Vulnerabilities at the end of the world
Orchid Tierney reviews three 2021 titles that explore survival in periods of crisis.
Poem That Never Ends, Silvina López Medin (Essay Press, 2021)
López Medin’s hybrid collection is a brilliant exploration of family history and the documentary fragment. Bridging poetry, prose, and image, Poem That Never Ends enacts the silences and fissures, vulnerabilities and intimacies within domestic spaces: “I have to be careful when asking questions, or else she’ll say it again: stop.” Hearing loss accompanies the dissolution of familial language and knowledge and leads to repetitions, assemblages, and tentative speech acts: “My mother needs my mouth. Needs my lips to read what I say through them.” This collection is a beautiful rendering of what is torn away from the familial past.
A Feeling Called Heaven, Joey Yearous-Algozin (Nightboat Books, 2021)
A Feeling Called Heaven is a meditation on what it means to be gone after the end of our world. While the apocalypse itself seems foreboding, this long poem underscores the joy of the world’s persistence: “there are moments / here / together / where we can envision the quiet that would exist / without us.” Even at the world’s end, there is space for humanity’s presence, love, and intimacy: “it’s not despite the destruction of the world / that you’re worthy of love / but because of it / because you’ve helped to usher it in / through these minor acts of annihilation.” While the broadcasting of the world’s end feels relentless at times, A Feeling Called Heaven offers a hopeful refusal of the apocalyptic depression that accompanies many poems on the environment.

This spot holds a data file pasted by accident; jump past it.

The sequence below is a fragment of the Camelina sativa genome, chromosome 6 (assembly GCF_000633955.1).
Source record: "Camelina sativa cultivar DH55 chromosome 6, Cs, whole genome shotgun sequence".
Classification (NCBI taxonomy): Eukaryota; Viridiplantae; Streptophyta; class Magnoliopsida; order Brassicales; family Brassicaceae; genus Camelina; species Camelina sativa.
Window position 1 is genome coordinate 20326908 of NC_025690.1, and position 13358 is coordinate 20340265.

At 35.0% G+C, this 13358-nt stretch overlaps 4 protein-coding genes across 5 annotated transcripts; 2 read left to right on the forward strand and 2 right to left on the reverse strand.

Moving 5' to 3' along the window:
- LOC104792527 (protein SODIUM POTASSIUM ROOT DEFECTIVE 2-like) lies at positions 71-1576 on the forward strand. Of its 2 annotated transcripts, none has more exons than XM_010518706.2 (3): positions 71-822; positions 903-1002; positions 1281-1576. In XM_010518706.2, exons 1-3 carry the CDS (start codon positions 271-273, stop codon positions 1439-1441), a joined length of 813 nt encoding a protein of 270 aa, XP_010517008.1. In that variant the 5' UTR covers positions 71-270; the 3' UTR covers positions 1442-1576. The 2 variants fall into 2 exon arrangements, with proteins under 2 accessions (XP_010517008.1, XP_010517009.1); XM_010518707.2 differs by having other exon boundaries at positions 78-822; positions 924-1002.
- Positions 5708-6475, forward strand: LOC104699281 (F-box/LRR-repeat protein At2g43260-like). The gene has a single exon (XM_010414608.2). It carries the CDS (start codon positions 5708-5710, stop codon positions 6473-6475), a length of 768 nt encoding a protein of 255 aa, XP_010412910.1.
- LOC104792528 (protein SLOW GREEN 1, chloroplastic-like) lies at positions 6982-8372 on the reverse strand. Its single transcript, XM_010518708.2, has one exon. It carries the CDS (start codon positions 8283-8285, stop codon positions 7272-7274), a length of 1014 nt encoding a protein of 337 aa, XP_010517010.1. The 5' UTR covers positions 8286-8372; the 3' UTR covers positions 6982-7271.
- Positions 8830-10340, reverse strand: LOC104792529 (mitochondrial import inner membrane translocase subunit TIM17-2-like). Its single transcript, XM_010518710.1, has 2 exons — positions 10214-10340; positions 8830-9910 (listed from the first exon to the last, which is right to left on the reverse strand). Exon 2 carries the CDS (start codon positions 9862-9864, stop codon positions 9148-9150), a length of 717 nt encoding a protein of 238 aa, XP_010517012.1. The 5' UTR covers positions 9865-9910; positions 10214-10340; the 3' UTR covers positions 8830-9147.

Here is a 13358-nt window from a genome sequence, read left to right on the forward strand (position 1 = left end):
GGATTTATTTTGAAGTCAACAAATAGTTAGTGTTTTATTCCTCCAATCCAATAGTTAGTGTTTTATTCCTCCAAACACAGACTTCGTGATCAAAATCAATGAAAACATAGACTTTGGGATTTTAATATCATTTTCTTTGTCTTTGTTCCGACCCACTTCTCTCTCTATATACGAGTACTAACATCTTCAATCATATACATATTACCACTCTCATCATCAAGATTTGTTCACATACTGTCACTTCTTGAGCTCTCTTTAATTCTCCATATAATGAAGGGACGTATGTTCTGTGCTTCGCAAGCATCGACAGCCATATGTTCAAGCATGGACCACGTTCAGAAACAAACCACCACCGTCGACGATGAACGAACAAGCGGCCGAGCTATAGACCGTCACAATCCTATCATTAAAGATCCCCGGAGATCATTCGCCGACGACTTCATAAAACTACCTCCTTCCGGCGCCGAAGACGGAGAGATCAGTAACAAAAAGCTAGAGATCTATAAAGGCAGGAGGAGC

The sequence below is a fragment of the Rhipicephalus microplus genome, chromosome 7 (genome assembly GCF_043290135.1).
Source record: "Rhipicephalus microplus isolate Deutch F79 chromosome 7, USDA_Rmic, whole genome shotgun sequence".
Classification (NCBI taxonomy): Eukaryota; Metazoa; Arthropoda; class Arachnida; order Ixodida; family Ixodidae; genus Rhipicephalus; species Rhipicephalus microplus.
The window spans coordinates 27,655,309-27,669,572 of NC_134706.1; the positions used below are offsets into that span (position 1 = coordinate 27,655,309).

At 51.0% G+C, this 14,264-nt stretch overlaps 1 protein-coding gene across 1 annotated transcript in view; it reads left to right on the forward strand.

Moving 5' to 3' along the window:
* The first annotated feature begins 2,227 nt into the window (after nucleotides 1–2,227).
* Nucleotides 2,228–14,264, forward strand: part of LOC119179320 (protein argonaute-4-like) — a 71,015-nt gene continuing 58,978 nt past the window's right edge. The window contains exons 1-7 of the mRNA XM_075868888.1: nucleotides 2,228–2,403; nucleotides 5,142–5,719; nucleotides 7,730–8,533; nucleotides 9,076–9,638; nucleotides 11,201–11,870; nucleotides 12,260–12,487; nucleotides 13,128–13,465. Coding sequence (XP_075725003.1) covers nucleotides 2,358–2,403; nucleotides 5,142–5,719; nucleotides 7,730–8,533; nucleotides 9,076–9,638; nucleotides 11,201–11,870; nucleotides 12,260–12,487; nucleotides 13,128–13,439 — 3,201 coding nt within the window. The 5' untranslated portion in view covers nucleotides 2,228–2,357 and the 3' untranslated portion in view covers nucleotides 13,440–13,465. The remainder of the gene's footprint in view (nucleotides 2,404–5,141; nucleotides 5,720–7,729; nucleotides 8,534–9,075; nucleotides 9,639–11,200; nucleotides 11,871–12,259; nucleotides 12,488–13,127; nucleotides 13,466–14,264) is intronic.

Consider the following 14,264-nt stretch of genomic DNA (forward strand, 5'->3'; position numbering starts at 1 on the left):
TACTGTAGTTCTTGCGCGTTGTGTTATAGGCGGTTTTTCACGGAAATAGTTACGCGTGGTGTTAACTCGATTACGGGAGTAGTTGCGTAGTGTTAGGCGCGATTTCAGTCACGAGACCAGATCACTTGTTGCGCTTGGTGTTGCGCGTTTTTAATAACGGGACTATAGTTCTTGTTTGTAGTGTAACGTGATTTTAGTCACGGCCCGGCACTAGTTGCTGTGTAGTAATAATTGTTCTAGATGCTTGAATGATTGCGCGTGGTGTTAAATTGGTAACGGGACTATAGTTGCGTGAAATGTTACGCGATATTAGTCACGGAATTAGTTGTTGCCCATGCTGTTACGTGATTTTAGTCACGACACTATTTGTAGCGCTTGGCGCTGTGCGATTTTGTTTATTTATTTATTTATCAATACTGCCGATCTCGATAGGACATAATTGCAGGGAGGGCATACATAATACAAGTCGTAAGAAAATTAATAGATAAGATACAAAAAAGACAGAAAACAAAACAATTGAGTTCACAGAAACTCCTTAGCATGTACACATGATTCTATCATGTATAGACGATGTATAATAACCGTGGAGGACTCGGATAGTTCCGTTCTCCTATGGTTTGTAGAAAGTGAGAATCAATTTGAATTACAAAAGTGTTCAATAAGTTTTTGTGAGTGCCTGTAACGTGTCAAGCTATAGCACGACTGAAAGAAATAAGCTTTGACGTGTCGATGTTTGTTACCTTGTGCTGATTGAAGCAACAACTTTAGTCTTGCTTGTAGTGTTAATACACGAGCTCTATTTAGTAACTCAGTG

Curb, Divya Victor (Nightboat Books, 2021)
Both map and archive, Curb locates the quotidian, the immigrant experience, and the racialized body in a period of violence against South Asians. The collection triangulates surveillance, language, and white supremacy to offer a “theory of marking”: “Every migrant body should keep company with its living milestones.” These poems are a series of constant arrivals and coordinates: “We sit, letting history catch up, / but we have oiled our braids well, to slip / out of traps laid for us.” Curb continues Victor’s previous critical engagement with the migrant on thresholds of belonging and disruption in her collection Kith (Fence Books/Book*hug, 2017) and reveals the bonds that hold familial grief and care.